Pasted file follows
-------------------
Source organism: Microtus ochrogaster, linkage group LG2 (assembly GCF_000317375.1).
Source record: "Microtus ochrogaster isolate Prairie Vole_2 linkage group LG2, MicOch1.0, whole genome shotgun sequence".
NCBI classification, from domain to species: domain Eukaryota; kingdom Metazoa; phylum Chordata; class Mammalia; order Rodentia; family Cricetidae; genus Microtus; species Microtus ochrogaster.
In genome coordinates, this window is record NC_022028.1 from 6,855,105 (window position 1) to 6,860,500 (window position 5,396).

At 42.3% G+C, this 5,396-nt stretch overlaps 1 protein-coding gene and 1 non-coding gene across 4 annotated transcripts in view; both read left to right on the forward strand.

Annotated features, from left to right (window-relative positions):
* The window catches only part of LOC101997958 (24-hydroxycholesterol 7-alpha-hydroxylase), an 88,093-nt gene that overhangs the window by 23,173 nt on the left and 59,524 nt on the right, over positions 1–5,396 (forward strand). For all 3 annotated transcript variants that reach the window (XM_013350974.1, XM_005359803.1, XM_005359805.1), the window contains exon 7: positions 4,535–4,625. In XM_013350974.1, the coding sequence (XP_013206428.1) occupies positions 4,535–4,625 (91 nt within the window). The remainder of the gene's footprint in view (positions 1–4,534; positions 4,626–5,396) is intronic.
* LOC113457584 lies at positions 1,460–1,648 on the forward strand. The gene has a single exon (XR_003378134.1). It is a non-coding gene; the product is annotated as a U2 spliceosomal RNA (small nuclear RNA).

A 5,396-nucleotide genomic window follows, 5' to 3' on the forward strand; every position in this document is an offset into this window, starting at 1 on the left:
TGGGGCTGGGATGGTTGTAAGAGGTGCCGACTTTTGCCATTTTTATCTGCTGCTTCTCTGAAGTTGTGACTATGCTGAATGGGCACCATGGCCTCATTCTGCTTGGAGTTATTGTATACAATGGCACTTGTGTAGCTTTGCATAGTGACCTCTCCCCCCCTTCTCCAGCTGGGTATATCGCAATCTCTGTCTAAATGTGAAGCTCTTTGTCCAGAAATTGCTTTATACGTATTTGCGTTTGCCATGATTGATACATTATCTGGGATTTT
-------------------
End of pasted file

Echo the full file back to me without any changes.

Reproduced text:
Source organism: Microtus ochrogaster, linkage group LG2 (assembly GCF_000317375.1).
Source record: "Microtus ochrogaster isolate Prairie Vole_2 linkage group LG2, MicOch1.0, whole genome shotgun sequence".
NCBI classification, from domain to species: domain Eukaryota; kingdom Metazoa; phylum Chordata; class Mammalia; order Rodentia; family Cricetidae; genus Microtus; species Microtus ochrogaster.
In genome coordinates, this window is record NC_022028.1 from 6,855,105 (window position 1) to 6,860,500 (window position 5,396).

At 42.3% G+C, this 5,396-nt stretch overlaps 1 protein-coding gene and 1 non-coding gene across 4 annotated transcripts in view; both read left to right on the forward strand.

Annotated features, from left to right (window-relative positions):
* The window catches only part of LOC101997958 (24-hydroxycholesterol 7-alpha-hydroxylase), an 88,093-nt gene that overhangs the window by 23,173 nt on the left and 59,524 nt on the right, over positions 1–5,396 (forward strand). For all 3 annotated transcript variants that reach the window (XM_013350974.1, XM_005359803.1, XM_005359805.1), the window contains exon 7: positions 4,535–4,625. In XM_013350974.1, the coding sequence (XP_013206428.1) occupies positions 4,535–4,625 (91 nt within the window). The remainder of the gene's footprint in view (positions 1–4,534; positions 4,626–5,396) is intronic.
* LOC113457584 lies at positions 1,460–1,648 on the forward strand. The gene has a single exon (XR_003378134.1). It is a non-coding gene; the product is annotated as a U2 spliceosomal RNA (small nuclear RNA).

A 5,396-nucleotide genomic window follows, 5' to 3' on the forward strand; every position in this document is an offset into this window, starting at 1 on the left:
TGGGGCTGGGATGGTTGTAAGAGGTGCCGACTTTTGCCATTTTTATCTGCTGCTTCTCTGAAGTTGTGACTATGCTGAATGGGCACCATGGCCTCATTCTGCTTGGAGTTATTGTATACAATGGCACTTGTGTAGCTTTGCATAGTGACCTCTCCCCCCCTTCTCCAGCTGGGTATATCGCAATCTCTGTCTAAATGTGAAGCTCTTTGTCCAGAAATTGCTTTATACGTATTTGCGTTTGCCATGATTGATACATTATCTGGGATTTT